Seasonal local food recipe No.334 – Chickpeas and chard

This delicious recipe, featured in The Guardian recently, is by Rachel Roddy.  I served it with feta cheese crumbled over the top.

Serves 4

Preparation time: 15 minutes
Cooking time: 15-20 minutes

250g dried chickpeas, soaked and cooked, or 400g tinned chickpeas, drained
600g chard
12 cherry tomatoes
6 Tbsp extra virgin olive oil, plus more for serving
2 garlic cloves
salt and black pepper
A handful of parsley, chopped
juice of 1/2 lemon
Ricotta, feta, goat’s cheese, lamb chops, or a poached egg, to serve

Wash the chard and cut the stems from the leaves, trimming tough ends and pulling away any stringy bits.  Cut the stems into short lengths, then roll the leaves into cigars and chop roughly.

Bring a large pan of water to the boil, add salt. Add the stems for 1-2 minutes, then add the leaves for a few minutes more or until tender.  Drain.

Warm the olive oil over a medium-low heat.  Peel and crush the garlic for a milder flavour, or slice for a stronger hit.  Add to the pan with the cherry tomatoes.  Fry, squashing the tomatoes gently with the back of a spoon, until they are soft and the oil is tinted red.  Add the chard and stir until it glistens with oil, add the chickpeas and cook for a few minutes more.

Remove from the heat, add the parsley, lemon juice, salt and pepper, then let it sit for a while.  Before serving, check seasoning, and pour over a little more oil.

Seasonal local food recipe No.329 – Chard, olive and mozzarella pizza


My husband in his quest to create the perfect sourdough pizza adapted a recipe from London pizzeria Franco Manca‘s book Artisan Pizza To Make Perfectly At Home.  They use wild broccoli or friarelli, but Frank used chard from this week’s veg box.  Choose your favourite pizza base (Frank makes a sourdough base from scratch but you might prefer to buy one!) and then cook the pizza as you would normally.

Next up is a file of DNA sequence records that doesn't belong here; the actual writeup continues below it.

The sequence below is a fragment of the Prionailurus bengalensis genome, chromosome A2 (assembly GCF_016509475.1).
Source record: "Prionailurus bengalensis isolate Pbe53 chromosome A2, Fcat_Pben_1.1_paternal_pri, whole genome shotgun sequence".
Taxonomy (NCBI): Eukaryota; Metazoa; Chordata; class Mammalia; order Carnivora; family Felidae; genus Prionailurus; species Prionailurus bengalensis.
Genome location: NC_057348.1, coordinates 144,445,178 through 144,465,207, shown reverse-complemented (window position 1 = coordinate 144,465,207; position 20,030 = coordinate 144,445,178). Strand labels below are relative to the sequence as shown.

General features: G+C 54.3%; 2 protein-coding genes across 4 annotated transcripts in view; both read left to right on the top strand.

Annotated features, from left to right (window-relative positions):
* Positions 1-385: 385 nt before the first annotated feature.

Serves 4

Preparation time: 15 minutes
Cooking time: 30 minutes

4 pizza bases
200g chard leaves
1 tbsp olive oil
1 garlic clove, crushed
1 red chilli, finely chopped
sea salt

For the tomato sauce:
1 can plum tomatoes, ‘mashed’ by hand and ‘lumpy bits’ removed
1 garlic clove, finely grated
1 tbsp olive oil

1 mozzarella cheese
black olives
basil leaves

To make the tomato sauce, heat the oil in a pan, ad the grated garlic and fry gently for 2-3 minutes.  Add the tomatoes and cook until reduced by about 50%.  Remove from the heat and leave until needed.

In another pan, heat the olive oil and fry the garlic and chilli over a medium heat.  Add the chard leaves, some salt and a drop of water and cover.  Cook for about 4 minutes.  Drain well and squeeze excess water from the leaves before using.

Spread the tomato sauce over your pizza bases.  Lay some chard down on the pizzas and then top with mozzarella, olives and basil.  Cook the pizzas in your usual way.

Nigel Slater’s spiced swede or turnips with spinach


An extremely versatile vegetarian dish that uses up the last of the winter season’s swede in this week’s veg boxes. You can use turnips or swede or a mixture of both. The same goes for spinach and chard.

As Nigel says: “This gently fragrant dish works well with potatoes and parsnips, too. You could use another leaf, perhaps chard or kale.” It comes from his Mid-week dinner feature in The Guardian.

Serves: 6
Preparation/cooking time: 20 minutes


1kg mixed turnips and/or swede
1 onion, finely chopped
knob of butter
1 tsp oil
1 tsp each of cumin seeds, ground turmeric and garam masala
200g spinach or chard
yogurt and coriander leaves, to serve

Peel turnips and swede and cut them into large pieces. Cook the turnip and swede either in boiling, lightly salted water, or in a steamer, until tender.

In a shallow pan, fry a peeled and roughly chopped onion in a little butter and oil until soft and golden, then add the cumin seeds, ground turmeric and garam masala. Continue cooking for a couple of minutes at a moderate heat until all is fragrant.

Wash and remove any tough stalks from 200g of spinach or chard. Place a nonstick, shallow pan over a moderate heat, add the wet spinach and cover with a tight-fitting lid. Let the spinach cook in its own steam for about three minutes, until wilted, then drain and gently press the water from it.